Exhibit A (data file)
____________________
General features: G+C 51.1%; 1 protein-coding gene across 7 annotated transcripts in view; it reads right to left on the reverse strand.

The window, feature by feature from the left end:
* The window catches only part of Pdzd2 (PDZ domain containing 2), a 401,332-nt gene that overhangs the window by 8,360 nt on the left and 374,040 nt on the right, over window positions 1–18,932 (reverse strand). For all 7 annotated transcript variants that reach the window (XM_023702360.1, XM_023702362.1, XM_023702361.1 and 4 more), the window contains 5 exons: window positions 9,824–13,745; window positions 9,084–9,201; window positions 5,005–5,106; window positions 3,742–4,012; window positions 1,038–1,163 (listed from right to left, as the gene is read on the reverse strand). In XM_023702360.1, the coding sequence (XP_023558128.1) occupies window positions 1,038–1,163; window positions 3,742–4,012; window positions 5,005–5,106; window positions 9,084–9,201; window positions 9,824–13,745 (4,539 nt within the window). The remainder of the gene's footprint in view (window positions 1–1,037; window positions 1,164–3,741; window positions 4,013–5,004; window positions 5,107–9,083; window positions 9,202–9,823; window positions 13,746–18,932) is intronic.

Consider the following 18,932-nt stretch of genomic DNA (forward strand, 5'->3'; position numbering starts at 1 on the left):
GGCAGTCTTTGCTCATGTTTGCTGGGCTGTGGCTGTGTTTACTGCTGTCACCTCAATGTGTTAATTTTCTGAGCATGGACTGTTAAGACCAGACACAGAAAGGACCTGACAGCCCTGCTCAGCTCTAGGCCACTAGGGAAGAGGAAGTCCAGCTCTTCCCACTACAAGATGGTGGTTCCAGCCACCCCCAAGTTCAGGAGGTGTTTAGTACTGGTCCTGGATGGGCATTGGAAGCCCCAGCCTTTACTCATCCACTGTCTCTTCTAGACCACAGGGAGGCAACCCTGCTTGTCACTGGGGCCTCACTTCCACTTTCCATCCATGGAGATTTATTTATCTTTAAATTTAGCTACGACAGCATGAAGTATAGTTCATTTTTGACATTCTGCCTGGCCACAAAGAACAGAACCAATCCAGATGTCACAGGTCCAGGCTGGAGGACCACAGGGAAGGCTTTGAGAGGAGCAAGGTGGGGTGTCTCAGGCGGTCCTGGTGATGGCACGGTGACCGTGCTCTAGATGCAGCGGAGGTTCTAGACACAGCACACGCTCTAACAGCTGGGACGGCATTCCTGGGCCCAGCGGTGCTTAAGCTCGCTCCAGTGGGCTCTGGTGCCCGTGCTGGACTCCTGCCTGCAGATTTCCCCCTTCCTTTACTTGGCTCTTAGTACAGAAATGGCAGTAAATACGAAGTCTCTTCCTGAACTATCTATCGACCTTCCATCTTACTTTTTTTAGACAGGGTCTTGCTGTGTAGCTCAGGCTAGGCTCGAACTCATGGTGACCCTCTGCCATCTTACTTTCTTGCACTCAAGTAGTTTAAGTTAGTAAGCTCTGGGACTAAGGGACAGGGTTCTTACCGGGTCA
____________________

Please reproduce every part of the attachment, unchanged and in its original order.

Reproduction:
General features: G+C 51.1%; 1 protein-coding gene across 7 annotated transcripts in view; it reads right to left on the reverse strand.

The window, feature by feature from the left end:
* The window catches only part of Pdzd2 (PDZ domain containing 2), a 401,332-nt gene that overhangs the window by 8,360 nt on the left and 374,040 nt on the right, over window positions 1–18,932 (reverse strand). For all 7 annotated transcript variants that reach the window (XM_023702360.1, XM_023702362.1, XM_023702361.1 and 4 more), the window contains 5 exons: window positions 9,824–13,745; window positions 9,084–9,201; window positions 5,005–5,106; window positions 3,742–4,012; window positions 1,038–1,163 (listed from right to left, as the gene is read on the reverse strand). In XM_023702360.1, the coding sequence (XP_023558128.1) occupies window positions 1,038–1,163; window positions 3,742–4,012; window positions 5,005–5,106; window positions 9,084–9,201; window positions 9,824–13,745 (4,539 nt within the window). The remainder of the gene's footprint in view (window positions 1–1,037; window positions 1,164–3,741; window positions 4,013–5,004; window positions 5,107–9,083; window positions 9,202–9,823; window positions 13,746–18,932) is intronic.

Consider the following 18,932-nt stretch of genomic DNA (forward strand, 5'->3'; position numbering starts at 1 on the left):
GGCAGTCTTTGCTCATGTTTGCTGGGCTGTGGCTGTGTTTACTGCTGTCACCTCAATGTGTTAATTTTCTGAGCATGGACTGTTAAGACCAGACACAGAAAGGACCTGACAGCCCTGCTCAGCTCTAGGCCACTAGGGAAGAGGAAGTCCAGCTCTTCCCACTACAAGATGGTGGTTCCAGCCACCCCCAAGTTCAGGAGGTGTTTAGTACTGGTCCTGGATGGGCATTGGAAGCCCCAGCCTTTACTCATCCACTGTCTCTTCTAGACCACAGGGAGGCAACCCTGCTTGTCACTGGGGCCTCACTTCCACTTTCCATCCATGGAGATTTATTTATCTTTAAATTTAGCTACGACAGCATGAAGTATAGTTCATTTTTGACATTCTGCCTGGCCACAAAGAACAGAACCAATCCAGATGTCACAGGTCCAGGCTGGAGGACCACAGGGAAGGCTTTGAGAGGAGCAAGGTGGGGTGTCTCAGGCGGTCCTGGTGATGGCACGGTGACCGTGCTCTAGATGCAGCGGAGGTTCTAGACACAGCACACGCTCTAACAGCTGGGACGGCATTCCTGGGCCCAGCGGTGCTTAAGCTCGCTCCAGTGGGCTCTGGTGCCCGTGCTGGACTCCTGCCTGCAGATTTCCCCCTTCCTTTACTTGGCTCTTAGTACAGAAATGGCAGTAAATACGAAGTCTCTTCCTGAACTATCTATCGACCTTCCATCTTACTTTTTTTAGACAGGGTCTTGCTGTGTAGCTCAGGCTAGGCTCGAACTCATGGTGACCCTCTGCCATCTTACTTTCTTGCACTCAAGTAGTTTAAGTTAGTAAGCTCTGGGACTAAGGGACAGGGTTCTTACCGGGTCA